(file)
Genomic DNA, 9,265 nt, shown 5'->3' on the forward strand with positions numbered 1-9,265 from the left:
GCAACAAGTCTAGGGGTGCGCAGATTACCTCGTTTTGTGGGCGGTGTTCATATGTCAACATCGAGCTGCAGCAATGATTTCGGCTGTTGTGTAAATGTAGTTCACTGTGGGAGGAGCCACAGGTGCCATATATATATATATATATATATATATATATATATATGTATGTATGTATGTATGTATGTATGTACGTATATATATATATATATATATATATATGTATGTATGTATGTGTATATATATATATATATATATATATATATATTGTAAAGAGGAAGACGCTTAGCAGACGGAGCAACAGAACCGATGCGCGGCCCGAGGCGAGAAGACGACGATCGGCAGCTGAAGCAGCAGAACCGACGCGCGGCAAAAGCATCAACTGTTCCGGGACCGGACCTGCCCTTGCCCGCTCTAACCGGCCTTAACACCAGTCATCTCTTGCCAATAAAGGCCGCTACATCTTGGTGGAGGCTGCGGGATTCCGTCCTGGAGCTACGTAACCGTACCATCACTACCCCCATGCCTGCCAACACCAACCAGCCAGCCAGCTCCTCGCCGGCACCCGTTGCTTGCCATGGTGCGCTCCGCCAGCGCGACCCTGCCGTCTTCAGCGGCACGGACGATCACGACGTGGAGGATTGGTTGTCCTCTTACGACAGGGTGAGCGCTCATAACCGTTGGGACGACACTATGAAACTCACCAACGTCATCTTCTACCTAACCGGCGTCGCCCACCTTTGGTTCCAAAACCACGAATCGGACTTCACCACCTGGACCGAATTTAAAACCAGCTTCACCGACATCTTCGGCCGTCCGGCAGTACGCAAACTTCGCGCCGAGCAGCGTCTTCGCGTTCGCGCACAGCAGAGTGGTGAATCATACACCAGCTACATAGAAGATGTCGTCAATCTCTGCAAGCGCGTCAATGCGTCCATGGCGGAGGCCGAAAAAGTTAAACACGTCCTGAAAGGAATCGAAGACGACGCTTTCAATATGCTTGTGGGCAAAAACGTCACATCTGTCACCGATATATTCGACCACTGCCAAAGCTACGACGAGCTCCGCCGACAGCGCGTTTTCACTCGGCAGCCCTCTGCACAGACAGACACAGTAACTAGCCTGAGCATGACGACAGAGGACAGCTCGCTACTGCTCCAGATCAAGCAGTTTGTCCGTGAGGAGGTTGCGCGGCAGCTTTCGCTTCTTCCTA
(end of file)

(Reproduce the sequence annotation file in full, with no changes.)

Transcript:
Genomic DNA, 9,265 nt, shown 5'->3' on the forward strand with positions numbered 1-9,265 from the left:
GCAACAAGTCTAGGGGTGCGCAGATTACCTCGTTTTGTGGGCGGTGTTCATATGTCAACATCGAGCTGCAGCAATGATTTCGGCTGTTGTGTAAATGTAGTTCACTGTGGGAGGAGCCACAGGTGCCATATATATATATATATATATATATATATATATATATGTATGTATGTATGTATGTATGTATGTACGTATATATATATATATATATATATATATGTATGTATGTATGTGTATATATATATATATATATATATATATATATTGTAAAGAGGAAGACGCTTAGCAGACGGAGCAACAGAACCGATGCGCGGCCCGAGGCGAGAAGACGACGATCGGCAGCTGAAGCAGCAGAACCGACGCGCGGCAAAAGCATCAACTGTTCCGGGACCGGACCTGCCCTTGCCCGCTCTAACCGGCCTTAACACCAGTCATCTCTTGCCAATAAAGGCCGCTACATCTTGGTGGAGGCTGCGGGATTCCGTCCTGGAGCTACGTAACCGTACCATCACTACCCCCATGCCTGCCAACACCAACCAGCCAGCCAGCTCCTCGCCGGCACCCGTTGCTTGCCATGGTGCGCTCCGCCAGCGCGACCCTGCCGTCTTCAGCGGCACGGACGATCACGACGTGGAGGATTGGTTGTCCTCTTACGACAGGGTGAGCGCTCATAACCGTTGGGACGACACTATGAAACTCACCAACGTCATCTTCTACCTAACCGGCGTCGCCCACCTTTGGTTCCAAAACCACGAATCGGACTTCACCACCTGGACCGAATTTAAAACCAGCTTCACCGACATCTTCGGCCGTCCGGCAGTACGCAAACTTCGCGCCGAGCAGCGTCTTCGCGTTCGCGCACAGCAGAGTGGTGAATCATACACCAGCTACATAGAAGATGTCGTCAATCTCTGCAAGCGCGTCAATGCGTCCATGGCGGAGGCCGAAAAAGTTAAACACGTCCTGAAAGGAATCGAAGACGACGCTTTCAATATGCTTGTGGGCAAAAACGTCACATCTGTCACCGATATATTCGACCACTGCCAAAGCTACGACGAGCTCCGCCGACAGCGCGTTTTCACTCGGCAGCCCTCTGCACAGACAGACACAGTAACTAGCCTGAGCATGACGACAGAGGACAGCTCGCTACTGCTCCAGATCAAGCAGTTTGTCCGTGAGGAGGTTGCGCGGCAGCTTTCGCTTCTTCCTA